By JAMES K. FITZPATRICK
First of all, I am not talking about “not loving” the Beatles’ music as music. The music is irrelevant to the discussion that follows. I have found that the music isn’t what people refer to when they say they “love the Beatles.” I listened to the outpouring of emotion that greeted the 50th anniversary of the group’s appearance on the Ed Sullivan Show in mid-February and heard very little mention of melody, harmony, and chord changes.
What all the aging Beatlemaniacs were talking about was something very different: the cultural impact of the Beatles on their generation. That is what I am not a fan of. I think it changed the baby boomers and country dramatically for the worse.
We cannot blame the drugs, promiscuity, and a disdain for traditional values associated with the counterculture entirely on the Beatles. Jack Kerouac, Allen Ginsberg, the beatniks, and Mario Savio and the Free Speech Movement at Berkeley were already transforming the country when the Beatles sang on the Ed Sullivan Show. What the Romans called our pietas was under assault.
That said, it cannot be denied that the Beatles were the battering ram that kicked down the door. In the weeks following their appearance on the Sullivan show, their floppy hairstyles and derisive, smart-alecky personas were being mimicked everywhere you looked. It wasn’t long before even the cops and the priests started to wear their hair like John Lennon. Getting stoned, mocking-middle class morality, and sleeping around became — in some circles — as American as apple pie. The Beatles’ phenomenon was at the heart of all that.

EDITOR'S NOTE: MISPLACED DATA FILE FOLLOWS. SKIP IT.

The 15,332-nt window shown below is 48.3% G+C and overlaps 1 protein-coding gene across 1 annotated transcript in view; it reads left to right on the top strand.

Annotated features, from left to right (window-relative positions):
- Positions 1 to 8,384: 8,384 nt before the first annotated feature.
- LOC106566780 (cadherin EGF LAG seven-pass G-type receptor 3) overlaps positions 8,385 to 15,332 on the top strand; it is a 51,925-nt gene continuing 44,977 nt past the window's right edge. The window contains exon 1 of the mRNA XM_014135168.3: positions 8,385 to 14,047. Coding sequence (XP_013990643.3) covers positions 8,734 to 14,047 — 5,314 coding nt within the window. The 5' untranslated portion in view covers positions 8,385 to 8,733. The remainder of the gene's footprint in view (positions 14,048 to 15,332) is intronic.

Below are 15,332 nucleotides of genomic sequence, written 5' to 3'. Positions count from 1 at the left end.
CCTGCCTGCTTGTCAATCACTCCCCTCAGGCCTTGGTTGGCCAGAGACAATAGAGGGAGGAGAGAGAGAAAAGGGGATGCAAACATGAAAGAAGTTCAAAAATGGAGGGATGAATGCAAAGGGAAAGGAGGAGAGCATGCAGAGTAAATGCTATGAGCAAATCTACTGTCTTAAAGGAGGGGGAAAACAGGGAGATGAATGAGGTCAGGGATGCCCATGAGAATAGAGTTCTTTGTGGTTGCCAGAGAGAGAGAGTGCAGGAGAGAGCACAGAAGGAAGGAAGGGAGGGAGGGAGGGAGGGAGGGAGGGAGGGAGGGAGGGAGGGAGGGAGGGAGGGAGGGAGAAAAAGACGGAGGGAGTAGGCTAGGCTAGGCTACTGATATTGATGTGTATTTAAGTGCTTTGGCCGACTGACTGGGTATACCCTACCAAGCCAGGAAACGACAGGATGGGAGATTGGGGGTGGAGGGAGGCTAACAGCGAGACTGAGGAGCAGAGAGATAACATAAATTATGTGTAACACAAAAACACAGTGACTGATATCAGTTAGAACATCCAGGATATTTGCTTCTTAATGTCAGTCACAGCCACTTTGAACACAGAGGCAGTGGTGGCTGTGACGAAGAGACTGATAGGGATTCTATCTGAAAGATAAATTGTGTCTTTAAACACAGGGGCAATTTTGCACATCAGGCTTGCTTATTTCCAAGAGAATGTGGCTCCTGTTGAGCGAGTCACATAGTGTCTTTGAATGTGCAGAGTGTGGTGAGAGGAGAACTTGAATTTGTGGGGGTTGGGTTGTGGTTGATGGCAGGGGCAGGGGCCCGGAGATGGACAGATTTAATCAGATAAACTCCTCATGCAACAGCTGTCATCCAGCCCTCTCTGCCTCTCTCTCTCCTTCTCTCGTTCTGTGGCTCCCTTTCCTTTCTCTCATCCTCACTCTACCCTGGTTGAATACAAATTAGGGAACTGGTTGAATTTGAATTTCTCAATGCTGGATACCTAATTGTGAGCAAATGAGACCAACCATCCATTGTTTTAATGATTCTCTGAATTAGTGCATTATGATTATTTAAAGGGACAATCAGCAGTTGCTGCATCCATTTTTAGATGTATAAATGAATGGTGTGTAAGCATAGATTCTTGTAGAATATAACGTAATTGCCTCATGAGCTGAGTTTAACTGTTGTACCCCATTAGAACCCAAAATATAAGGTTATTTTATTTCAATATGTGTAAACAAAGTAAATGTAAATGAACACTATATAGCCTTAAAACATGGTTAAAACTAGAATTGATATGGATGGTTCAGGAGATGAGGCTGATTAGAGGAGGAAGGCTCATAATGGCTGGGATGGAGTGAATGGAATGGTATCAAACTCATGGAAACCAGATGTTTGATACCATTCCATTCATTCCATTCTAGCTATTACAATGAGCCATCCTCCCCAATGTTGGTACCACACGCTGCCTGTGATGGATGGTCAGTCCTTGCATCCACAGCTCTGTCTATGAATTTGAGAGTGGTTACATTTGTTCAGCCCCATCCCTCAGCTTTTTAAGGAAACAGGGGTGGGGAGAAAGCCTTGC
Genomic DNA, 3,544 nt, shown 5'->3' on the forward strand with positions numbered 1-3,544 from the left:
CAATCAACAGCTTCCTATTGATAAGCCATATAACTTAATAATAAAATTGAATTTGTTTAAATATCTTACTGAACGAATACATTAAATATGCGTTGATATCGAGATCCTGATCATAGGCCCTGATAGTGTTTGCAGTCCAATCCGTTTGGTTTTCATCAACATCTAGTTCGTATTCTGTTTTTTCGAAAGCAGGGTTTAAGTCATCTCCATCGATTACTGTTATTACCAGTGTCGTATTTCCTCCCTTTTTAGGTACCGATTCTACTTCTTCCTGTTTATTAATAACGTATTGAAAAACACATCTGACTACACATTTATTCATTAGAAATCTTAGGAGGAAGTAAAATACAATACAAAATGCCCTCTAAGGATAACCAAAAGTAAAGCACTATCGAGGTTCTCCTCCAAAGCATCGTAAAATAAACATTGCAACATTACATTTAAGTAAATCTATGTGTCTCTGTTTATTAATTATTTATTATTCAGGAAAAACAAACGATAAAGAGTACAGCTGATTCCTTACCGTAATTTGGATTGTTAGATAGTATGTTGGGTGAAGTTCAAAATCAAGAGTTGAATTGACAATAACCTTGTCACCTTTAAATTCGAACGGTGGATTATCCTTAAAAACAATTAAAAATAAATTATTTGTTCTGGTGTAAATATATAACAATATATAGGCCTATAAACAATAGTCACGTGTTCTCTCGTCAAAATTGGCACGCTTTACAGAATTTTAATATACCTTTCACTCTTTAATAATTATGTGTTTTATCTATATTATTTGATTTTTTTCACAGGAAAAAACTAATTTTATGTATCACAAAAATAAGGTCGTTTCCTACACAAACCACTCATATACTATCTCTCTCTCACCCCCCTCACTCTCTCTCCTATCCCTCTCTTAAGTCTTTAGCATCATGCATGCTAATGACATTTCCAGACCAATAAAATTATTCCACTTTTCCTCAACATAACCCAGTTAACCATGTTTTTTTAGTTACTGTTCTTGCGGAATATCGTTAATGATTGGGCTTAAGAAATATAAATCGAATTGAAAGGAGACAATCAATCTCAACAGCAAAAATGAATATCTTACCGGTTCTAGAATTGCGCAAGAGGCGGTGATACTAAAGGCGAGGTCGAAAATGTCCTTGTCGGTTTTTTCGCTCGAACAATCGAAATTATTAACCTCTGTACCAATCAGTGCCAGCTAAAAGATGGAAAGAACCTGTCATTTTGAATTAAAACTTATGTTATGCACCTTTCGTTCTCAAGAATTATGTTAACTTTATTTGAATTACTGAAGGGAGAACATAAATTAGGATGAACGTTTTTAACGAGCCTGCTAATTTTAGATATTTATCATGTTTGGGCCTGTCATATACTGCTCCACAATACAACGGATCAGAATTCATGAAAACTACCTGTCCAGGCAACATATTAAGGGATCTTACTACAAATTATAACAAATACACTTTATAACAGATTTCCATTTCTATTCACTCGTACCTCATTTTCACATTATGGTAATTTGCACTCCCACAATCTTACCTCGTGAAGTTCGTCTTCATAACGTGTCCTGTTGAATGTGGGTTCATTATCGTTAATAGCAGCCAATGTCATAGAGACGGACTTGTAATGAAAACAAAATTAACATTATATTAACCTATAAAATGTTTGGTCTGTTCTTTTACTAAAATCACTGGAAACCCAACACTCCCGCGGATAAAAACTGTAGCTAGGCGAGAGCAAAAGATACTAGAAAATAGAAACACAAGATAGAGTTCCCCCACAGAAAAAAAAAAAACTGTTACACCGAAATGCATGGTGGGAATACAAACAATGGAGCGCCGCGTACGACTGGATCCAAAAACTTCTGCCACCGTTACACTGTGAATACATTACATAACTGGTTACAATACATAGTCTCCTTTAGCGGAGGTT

MSNBC host Chris Matthews, on Sunday, February 9 in Parade magazine, underscores my point when he explains why he “loved the Beatles.” (His article is titled “Lennon Was My Hero.”) He says nothing about intonation and codas, a cappella riffs and polyphony. It is all about the message, the counterculture’s denunciation of a place the 1960s radicals called Amerika. Matthews writes of how his “outfit in the Peace Corps” made the Beatles’ song Hey, Jude its own. He describes Lennon’s composition Imagine as a “haunting rebuke to all the reasons people invent for killing each other, for war.”
Except that Imagine contains no rebuke for those who engage in left-wing wars of national liberation, in urban upheaval against “the Man,” or in civil strife against “the establishment.” Imagine’s list of “invented reasons” for strife are of a different sort. Consider the key lyrics: “Imagine there’s no heaven. . . . No hell below us, above us only sky.” “Imagine there’s no countries. . . . Nothing to kill or die for, and no religion, too.” “Imagine no possessions. . . . No need for greed or hunger, a brotherhood of man.”
There are fans of Lennon who insist he was not a Marxist, but merely an idealist dreaming of peace. It could be. Perhaps he was what George Orwell called a “parlour Bolshie,” a posturing naif spouting phrases he had heard while sitting cross-legged in some academic leftist’s apartment, someone who would have run from the sight of the violence and repression carried out in every instance when Marxists seized power, whether we are talking about Russia, China, Vietnam, or Cuba.